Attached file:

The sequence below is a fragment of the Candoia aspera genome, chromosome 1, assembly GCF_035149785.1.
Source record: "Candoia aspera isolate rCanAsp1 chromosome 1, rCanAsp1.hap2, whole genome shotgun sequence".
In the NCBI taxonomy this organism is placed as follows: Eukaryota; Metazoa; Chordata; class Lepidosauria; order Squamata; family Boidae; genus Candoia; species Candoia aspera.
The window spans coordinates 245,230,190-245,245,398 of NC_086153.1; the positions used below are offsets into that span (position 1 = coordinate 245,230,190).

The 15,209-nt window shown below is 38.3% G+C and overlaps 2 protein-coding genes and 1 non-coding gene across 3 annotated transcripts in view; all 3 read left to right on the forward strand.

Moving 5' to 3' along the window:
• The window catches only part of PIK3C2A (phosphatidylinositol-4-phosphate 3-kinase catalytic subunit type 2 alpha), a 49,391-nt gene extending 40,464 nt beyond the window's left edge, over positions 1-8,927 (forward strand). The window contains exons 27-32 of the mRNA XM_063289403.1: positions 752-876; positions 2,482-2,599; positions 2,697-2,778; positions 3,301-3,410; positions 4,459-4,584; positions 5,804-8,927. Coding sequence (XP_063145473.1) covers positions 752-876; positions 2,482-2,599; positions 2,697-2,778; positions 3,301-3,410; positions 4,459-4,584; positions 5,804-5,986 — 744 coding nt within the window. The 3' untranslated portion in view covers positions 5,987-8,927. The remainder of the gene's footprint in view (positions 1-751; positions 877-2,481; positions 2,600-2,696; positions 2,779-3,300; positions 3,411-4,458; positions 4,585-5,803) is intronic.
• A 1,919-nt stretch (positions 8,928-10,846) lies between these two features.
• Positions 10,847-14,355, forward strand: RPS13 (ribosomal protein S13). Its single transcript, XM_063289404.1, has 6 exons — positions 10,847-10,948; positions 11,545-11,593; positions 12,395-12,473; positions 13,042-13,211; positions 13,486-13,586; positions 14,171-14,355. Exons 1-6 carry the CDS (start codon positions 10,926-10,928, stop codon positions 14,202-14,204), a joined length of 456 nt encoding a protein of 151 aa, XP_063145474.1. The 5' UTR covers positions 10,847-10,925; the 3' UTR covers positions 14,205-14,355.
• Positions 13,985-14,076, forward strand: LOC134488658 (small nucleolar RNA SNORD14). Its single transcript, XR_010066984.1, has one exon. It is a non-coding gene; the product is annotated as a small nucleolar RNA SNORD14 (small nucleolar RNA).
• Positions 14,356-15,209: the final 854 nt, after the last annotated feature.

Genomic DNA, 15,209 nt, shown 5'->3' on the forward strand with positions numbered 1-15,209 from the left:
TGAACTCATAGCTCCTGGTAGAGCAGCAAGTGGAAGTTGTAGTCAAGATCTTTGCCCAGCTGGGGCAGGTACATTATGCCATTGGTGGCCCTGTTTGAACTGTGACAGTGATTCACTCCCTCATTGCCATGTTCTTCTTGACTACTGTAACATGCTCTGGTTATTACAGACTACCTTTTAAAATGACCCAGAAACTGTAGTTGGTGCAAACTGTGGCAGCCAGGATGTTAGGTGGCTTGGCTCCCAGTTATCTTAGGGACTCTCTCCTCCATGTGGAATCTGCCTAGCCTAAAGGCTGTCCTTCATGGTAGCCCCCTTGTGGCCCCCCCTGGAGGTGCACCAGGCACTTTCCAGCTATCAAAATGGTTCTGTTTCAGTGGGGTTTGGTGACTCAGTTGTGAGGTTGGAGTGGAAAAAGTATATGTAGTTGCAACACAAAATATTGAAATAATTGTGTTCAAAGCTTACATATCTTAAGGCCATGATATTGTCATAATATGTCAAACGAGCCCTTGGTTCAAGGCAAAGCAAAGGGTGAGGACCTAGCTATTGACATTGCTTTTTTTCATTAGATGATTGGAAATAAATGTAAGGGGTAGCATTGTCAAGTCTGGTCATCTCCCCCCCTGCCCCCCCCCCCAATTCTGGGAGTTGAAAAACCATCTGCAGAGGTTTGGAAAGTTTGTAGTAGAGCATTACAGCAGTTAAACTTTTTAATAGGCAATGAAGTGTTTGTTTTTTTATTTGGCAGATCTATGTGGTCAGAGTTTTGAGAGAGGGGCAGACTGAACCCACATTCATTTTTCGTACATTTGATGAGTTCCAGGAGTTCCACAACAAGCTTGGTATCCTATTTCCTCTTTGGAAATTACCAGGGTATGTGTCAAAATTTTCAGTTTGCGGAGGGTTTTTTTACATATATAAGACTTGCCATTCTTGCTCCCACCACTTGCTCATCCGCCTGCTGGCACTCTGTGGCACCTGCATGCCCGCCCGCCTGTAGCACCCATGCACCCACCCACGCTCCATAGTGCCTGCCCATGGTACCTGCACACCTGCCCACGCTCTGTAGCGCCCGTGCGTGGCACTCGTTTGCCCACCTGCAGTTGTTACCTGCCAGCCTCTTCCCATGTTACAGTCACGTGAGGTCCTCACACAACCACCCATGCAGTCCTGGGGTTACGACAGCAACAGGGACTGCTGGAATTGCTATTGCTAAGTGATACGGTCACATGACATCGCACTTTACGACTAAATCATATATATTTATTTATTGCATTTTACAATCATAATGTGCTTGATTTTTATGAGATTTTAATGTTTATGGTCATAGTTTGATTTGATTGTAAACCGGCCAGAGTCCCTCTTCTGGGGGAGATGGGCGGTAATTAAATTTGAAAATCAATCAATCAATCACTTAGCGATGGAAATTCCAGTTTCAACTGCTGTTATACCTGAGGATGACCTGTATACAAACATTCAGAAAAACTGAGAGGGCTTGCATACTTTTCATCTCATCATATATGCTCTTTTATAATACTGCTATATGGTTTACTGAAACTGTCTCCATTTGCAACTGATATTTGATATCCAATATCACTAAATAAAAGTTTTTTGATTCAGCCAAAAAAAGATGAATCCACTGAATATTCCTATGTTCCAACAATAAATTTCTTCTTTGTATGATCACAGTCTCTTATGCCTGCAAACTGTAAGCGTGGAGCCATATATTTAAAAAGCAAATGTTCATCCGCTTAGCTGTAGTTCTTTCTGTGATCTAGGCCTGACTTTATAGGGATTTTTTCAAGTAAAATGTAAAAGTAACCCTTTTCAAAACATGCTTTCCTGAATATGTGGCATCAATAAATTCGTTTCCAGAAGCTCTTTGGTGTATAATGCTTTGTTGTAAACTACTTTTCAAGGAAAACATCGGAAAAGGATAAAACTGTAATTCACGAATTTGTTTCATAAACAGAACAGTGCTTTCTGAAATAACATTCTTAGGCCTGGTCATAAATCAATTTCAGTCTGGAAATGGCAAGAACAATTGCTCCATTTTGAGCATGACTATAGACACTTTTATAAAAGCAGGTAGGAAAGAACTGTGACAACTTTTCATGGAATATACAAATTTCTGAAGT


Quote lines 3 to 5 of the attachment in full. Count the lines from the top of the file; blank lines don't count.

In the NCBI taxonomy this organism is placed as follows: Eukaryota; Metazoa; Chordata; class Lepidosauria; order Squamata; family Boidae; genus Candoia; species Candoia aspera.
The window spans coordinates 245,230,190-245,245,398 of NC_086153.1; the positions used below are offsets into that span (position 1 = coordinate 245,230,190).

The 15,209-nt window shown below is 38.3% G+C and overlaps 2 protein-coding genes and 1 non-coding gene across 3 annotated transcripts in view; all 3 read left to right on the forward strand.